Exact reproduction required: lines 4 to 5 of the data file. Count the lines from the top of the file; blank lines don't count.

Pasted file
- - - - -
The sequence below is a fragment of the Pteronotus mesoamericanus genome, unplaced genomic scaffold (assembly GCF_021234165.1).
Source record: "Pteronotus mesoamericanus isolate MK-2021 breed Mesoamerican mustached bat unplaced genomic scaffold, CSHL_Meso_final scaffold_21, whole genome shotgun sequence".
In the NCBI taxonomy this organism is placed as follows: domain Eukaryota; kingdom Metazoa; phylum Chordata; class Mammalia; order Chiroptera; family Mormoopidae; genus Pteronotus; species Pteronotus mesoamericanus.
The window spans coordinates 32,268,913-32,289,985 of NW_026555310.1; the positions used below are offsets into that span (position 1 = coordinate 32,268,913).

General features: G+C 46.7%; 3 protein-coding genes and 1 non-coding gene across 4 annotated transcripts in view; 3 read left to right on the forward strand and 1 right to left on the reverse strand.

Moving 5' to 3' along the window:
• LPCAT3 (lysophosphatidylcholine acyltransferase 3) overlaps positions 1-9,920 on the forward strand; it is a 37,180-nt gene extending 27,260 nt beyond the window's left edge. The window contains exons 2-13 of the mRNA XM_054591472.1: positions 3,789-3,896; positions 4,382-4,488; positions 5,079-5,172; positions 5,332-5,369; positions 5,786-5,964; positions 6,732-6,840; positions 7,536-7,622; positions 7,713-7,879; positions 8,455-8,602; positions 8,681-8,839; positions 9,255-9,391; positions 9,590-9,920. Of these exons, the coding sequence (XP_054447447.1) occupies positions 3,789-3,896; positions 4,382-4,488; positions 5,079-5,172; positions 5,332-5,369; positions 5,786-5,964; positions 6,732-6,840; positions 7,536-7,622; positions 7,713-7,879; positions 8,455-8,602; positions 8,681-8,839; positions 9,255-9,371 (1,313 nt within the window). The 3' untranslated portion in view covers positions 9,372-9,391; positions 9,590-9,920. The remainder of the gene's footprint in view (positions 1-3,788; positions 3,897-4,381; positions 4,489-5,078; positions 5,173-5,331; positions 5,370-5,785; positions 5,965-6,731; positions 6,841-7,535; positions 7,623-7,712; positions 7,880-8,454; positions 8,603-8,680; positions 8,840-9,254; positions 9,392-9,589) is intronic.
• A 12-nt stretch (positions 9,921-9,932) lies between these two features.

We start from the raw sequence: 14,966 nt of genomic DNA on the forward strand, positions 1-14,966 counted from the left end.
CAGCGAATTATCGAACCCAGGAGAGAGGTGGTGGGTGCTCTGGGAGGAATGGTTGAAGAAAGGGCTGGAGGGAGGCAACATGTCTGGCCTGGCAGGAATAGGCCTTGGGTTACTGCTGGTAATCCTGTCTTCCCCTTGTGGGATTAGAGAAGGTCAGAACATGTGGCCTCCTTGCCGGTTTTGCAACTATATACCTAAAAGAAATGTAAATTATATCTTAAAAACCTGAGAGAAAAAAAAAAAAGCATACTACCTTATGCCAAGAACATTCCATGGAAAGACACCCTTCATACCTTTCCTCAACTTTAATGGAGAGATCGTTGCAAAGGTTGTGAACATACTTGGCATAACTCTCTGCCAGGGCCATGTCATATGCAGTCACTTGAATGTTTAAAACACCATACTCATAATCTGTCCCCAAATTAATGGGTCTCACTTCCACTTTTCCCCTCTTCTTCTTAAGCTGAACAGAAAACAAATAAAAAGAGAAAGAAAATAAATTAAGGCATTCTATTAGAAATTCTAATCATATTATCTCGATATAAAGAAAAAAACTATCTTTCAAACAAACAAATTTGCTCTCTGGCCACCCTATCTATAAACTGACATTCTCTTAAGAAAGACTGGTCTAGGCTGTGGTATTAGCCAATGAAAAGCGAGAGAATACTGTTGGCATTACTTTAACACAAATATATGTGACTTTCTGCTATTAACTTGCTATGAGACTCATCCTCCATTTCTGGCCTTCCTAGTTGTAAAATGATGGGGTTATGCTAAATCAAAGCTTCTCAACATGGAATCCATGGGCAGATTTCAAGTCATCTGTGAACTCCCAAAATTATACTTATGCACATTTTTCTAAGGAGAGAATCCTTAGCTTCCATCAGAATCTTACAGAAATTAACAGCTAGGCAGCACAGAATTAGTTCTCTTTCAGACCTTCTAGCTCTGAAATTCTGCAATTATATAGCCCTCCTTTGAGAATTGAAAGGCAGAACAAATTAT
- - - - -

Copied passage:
The window spans coordinates 32,268,913-32,289,985 of NW_026555310.1; the positions used below are offsets into that span (position 1 = coordinate 32,268,913).

General features: G+C 46.7%; 3 protein-coding genes and 1 non-coding gene across 4 annotated transcripts in view; 3 read left to right on the forward strand and 1 right to left on the reverse strand.